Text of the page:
Items To Frequently Test for Around Your Home
Homeowners often don’t detect many harmful air and water contaminants in their houses. Letting these contaminants run amok in your home can result in various health complications. Home devices, now equipped with technology that assesses air and water quality and checks for pollutants, have improved significantly. When it comes to your home’s safety, you need to understand which items to frequently test for around your home.
Radon can get into your home through faults in the home’s foundation, crawl space, and basement. Radon seeps up from the soil as a result of abundant uranium decay. It’s a detrimental gas to have in your home and one of the leading causes of lung cancer among nonsmokers.
Though some states are more susceptible to radon production than others, it’s crucial to have your home tested for the gas regardless of your location. If your home tests positive for high radon levels, radon remediation providers can reduce the gas’s presence significantly.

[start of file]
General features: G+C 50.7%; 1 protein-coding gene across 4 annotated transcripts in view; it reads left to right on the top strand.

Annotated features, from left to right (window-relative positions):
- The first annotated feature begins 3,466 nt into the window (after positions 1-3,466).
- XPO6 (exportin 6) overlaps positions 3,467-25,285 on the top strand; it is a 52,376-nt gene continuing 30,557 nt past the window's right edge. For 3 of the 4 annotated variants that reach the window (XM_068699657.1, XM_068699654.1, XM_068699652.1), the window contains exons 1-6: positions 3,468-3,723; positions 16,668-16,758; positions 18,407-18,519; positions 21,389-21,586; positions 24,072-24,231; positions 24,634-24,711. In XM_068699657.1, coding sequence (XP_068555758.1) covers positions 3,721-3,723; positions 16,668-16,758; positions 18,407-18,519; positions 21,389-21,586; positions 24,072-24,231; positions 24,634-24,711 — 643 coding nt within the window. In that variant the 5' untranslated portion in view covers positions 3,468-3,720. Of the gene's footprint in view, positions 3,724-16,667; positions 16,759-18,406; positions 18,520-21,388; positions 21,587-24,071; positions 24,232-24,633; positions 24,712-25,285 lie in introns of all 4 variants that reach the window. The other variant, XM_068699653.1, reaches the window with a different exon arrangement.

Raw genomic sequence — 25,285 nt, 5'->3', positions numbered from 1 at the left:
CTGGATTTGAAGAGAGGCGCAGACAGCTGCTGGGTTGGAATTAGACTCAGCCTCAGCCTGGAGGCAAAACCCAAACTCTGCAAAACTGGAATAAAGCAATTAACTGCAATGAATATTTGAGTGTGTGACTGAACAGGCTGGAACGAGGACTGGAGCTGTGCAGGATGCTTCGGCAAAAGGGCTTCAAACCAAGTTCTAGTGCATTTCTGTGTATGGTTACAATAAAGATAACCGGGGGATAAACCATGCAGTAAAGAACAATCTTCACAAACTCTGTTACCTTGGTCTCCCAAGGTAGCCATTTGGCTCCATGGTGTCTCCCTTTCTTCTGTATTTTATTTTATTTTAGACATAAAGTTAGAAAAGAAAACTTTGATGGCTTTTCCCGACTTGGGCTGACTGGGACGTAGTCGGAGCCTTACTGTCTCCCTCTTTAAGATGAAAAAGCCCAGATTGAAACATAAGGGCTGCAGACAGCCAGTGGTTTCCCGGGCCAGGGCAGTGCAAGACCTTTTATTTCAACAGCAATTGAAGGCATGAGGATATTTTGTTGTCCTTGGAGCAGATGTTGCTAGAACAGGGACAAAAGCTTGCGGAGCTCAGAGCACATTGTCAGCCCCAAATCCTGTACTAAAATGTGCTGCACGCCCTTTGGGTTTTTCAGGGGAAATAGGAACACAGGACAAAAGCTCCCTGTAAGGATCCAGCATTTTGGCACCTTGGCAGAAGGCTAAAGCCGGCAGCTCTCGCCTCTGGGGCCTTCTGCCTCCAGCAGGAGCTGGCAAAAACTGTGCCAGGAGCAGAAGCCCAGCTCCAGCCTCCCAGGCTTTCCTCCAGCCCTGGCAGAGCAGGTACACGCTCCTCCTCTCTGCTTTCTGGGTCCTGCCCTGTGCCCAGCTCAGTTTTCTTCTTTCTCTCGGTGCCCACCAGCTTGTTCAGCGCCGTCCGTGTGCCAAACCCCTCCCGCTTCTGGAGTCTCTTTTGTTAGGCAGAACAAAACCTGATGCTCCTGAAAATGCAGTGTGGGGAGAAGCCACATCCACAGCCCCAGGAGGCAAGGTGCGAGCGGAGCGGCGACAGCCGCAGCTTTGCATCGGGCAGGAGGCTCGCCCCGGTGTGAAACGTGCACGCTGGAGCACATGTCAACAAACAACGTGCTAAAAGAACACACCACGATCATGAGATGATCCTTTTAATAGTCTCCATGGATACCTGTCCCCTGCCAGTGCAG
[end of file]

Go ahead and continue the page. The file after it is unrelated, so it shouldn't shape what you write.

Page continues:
You drink it, bathe in it, and use it for chores, but is your home’s water clean? A contaminated water supply can lead to illness if you don’t treat it accordingly. A handful of factors influence how often you should test your water, and your home’s appliances may influence which types of tests you perform on your drinking water. If you suspect your water is contaminated, a professional water treatment or a home water filtering system may be necessary.
Of course, you want the air you’re constantly breathing to be safe, too. With more individuals working and learning from home due to the pandemic, people are spending more time inside their homes. The air inside homes isn’t as clean as outdoor air, making it one of the imperative items to frequently test for around your home. You can check for mold, allergens, and other home impurities with DIY test kits. If you have the budget, a certified environmental inspector may be able to secure more accurate results. These results will influence next steps, such as upgrading air filters, installing new HVAC appliances, or using enhanced cleaning routines.
Lead paint is no longer produced, but manufacturing of it didn’t stop until 1978. If your home was built before that year, you may be exposed to lead paint. Lead is neurotoxic and especially harmful for children to inhale. From cancer and strokes to stunted growth, numerous diseases have been linked to lead paint exposure. Before sanding or knocking down any walls, check for the presence of lead in your paint. Naïve renovation can cause lead particles to further infect your home’s indoor air.